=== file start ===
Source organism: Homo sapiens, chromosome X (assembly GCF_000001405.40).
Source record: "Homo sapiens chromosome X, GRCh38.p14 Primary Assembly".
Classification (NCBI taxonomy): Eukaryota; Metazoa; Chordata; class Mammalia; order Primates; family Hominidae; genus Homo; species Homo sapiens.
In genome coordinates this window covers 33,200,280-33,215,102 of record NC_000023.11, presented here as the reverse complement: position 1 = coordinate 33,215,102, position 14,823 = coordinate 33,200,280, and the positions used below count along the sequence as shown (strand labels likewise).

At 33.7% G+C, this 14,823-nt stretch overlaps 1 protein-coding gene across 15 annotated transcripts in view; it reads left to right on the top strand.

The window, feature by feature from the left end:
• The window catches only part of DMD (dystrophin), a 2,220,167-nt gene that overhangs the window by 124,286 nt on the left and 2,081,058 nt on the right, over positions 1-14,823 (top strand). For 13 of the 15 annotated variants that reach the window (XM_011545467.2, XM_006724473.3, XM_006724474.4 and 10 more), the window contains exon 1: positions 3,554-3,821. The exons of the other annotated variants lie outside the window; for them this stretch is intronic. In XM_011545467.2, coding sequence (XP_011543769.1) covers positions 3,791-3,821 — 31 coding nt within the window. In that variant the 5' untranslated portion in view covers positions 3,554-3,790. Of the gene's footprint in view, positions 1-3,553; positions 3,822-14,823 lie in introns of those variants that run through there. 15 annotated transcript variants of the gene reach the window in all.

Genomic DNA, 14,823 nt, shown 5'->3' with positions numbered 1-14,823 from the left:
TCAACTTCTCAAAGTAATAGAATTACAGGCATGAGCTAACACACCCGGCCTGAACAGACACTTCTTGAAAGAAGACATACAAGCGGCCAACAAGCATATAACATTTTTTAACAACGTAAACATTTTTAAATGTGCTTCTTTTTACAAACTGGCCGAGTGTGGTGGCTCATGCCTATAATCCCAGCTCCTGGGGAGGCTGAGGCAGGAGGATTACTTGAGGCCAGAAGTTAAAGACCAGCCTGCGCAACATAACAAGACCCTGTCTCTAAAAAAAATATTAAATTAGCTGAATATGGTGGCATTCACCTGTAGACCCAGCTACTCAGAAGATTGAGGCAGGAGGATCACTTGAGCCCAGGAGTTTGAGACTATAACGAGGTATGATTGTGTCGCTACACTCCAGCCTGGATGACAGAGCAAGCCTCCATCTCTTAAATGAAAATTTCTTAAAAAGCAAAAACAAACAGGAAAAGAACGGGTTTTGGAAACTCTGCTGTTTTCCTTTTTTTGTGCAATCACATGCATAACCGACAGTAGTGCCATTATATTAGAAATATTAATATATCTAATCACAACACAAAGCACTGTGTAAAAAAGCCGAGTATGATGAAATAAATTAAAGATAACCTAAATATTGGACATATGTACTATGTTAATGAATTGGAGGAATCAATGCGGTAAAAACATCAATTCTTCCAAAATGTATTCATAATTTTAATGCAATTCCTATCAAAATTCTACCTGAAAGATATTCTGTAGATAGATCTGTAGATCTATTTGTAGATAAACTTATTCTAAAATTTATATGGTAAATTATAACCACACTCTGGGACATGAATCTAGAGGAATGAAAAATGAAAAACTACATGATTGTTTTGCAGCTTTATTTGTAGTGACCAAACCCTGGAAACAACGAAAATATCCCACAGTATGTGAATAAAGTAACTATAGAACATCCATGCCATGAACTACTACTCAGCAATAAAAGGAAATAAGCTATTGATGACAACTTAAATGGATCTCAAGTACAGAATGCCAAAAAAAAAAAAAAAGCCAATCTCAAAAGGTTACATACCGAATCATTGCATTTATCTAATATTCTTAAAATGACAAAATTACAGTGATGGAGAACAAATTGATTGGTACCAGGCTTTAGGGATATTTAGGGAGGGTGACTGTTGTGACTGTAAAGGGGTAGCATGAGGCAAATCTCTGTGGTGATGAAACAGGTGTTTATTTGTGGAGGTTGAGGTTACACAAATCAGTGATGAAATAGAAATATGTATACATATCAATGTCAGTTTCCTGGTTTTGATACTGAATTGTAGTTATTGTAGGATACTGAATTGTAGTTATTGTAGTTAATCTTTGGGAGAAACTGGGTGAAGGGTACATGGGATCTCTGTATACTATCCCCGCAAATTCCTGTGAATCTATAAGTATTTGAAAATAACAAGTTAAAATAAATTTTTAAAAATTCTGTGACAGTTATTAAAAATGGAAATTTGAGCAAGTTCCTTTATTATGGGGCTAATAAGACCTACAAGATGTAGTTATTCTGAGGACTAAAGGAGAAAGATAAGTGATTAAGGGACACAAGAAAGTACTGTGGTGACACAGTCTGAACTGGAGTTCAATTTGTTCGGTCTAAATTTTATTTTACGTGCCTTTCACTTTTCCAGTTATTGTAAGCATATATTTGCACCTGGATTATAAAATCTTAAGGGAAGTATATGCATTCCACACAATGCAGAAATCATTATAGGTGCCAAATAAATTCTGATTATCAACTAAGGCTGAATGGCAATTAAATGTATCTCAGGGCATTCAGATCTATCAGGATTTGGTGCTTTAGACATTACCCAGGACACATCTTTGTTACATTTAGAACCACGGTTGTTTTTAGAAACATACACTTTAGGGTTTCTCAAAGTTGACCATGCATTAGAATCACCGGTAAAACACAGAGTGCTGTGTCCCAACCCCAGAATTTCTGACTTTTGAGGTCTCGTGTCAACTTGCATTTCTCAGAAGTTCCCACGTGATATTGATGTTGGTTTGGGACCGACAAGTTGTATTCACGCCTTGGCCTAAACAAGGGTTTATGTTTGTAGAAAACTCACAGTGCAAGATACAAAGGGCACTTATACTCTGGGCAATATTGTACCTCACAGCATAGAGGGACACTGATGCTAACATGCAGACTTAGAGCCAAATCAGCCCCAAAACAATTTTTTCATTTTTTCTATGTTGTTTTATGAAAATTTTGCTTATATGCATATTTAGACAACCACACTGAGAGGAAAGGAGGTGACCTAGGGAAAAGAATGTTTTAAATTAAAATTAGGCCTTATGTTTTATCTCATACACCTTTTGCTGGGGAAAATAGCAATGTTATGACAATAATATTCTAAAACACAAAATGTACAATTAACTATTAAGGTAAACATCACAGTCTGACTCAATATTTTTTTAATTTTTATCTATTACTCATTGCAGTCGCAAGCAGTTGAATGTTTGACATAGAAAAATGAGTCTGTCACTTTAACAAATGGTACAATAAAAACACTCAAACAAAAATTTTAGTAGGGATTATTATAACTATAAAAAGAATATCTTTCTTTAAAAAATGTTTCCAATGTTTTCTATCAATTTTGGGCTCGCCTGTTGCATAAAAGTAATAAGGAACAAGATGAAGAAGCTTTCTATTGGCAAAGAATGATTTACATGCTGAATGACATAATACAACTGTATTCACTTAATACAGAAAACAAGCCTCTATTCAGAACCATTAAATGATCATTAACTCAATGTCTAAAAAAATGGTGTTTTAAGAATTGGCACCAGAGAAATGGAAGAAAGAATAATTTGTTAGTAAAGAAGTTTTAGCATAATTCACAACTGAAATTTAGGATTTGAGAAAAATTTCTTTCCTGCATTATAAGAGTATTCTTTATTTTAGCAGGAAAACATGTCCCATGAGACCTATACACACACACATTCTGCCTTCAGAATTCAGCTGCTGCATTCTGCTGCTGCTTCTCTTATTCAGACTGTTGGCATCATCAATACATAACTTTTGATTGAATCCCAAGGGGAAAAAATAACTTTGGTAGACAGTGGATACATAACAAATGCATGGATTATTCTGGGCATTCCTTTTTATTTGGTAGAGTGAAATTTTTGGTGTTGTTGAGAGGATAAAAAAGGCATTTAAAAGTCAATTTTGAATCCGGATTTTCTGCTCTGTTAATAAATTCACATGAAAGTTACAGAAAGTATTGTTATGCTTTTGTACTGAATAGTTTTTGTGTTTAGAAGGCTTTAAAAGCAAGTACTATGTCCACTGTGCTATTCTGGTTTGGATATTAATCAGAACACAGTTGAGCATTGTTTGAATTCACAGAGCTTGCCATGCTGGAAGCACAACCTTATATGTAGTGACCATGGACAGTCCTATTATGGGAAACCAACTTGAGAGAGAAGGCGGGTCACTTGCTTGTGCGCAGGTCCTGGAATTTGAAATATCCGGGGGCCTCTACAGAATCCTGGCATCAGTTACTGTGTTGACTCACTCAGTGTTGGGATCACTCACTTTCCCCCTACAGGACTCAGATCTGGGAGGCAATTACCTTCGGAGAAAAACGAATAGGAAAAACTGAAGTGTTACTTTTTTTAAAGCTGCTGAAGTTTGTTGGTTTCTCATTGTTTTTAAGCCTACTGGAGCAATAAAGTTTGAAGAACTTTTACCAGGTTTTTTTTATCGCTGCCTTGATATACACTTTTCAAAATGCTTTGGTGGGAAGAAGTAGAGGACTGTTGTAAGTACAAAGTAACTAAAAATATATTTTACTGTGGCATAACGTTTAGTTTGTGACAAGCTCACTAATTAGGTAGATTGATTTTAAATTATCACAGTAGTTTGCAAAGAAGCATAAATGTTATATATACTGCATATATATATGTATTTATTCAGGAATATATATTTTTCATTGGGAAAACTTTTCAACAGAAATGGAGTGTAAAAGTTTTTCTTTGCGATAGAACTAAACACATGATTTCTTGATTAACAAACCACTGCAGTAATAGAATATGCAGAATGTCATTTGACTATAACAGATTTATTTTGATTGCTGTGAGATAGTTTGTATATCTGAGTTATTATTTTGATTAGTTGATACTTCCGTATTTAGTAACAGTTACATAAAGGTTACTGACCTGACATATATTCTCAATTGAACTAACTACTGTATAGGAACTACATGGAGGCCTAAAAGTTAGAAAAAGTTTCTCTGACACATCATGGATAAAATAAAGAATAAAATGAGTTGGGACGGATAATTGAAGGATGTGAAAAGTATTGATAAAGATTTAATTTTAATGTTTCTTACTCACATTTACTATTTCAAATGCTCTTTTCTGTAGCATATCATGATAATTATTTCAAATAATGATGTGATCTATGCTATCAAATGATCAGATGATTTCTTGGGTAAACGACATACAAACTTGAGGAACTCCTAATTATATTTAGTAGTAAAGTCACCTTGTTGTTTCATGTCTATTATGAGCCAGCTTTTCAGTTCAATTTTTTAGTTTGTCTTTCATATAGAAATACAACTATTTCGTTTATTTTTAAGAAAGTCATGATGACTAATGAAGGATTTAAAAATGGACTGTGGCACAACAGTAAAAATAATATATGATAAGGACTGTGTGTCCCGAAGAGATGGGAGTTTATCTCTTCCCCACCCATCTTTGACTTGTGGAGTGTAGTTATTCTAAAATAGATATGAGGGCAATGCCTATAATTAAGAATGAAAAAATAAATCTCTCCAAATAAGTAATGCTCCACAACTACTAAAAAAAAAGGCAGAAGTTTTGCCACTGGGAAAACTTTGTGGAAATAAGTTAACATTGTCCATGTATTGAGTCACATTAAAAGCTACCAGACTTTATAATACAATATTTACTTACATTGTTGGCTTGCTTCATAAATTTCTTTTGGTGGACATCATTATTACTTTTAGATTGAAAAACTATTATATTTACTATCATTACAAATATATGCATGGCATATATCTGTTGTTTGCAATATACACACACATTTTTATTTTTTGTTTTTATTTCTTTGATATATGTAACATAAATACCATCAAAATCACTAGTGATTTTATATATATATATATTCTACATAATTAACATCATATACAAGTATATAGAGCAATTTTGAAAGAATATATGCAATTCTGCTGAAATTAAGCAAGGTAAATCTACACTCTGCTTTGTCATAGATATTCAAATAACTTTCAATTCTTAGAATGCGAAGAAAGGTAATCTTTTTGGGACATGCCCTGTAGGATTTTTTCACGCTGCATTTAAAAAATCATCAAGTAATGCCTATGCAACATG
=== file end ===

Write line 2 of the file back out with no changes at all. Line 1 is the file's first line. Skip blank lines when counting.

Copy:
Source record: "Homo sapiens chromosome X, GRCh38.p14 Primary Assembly".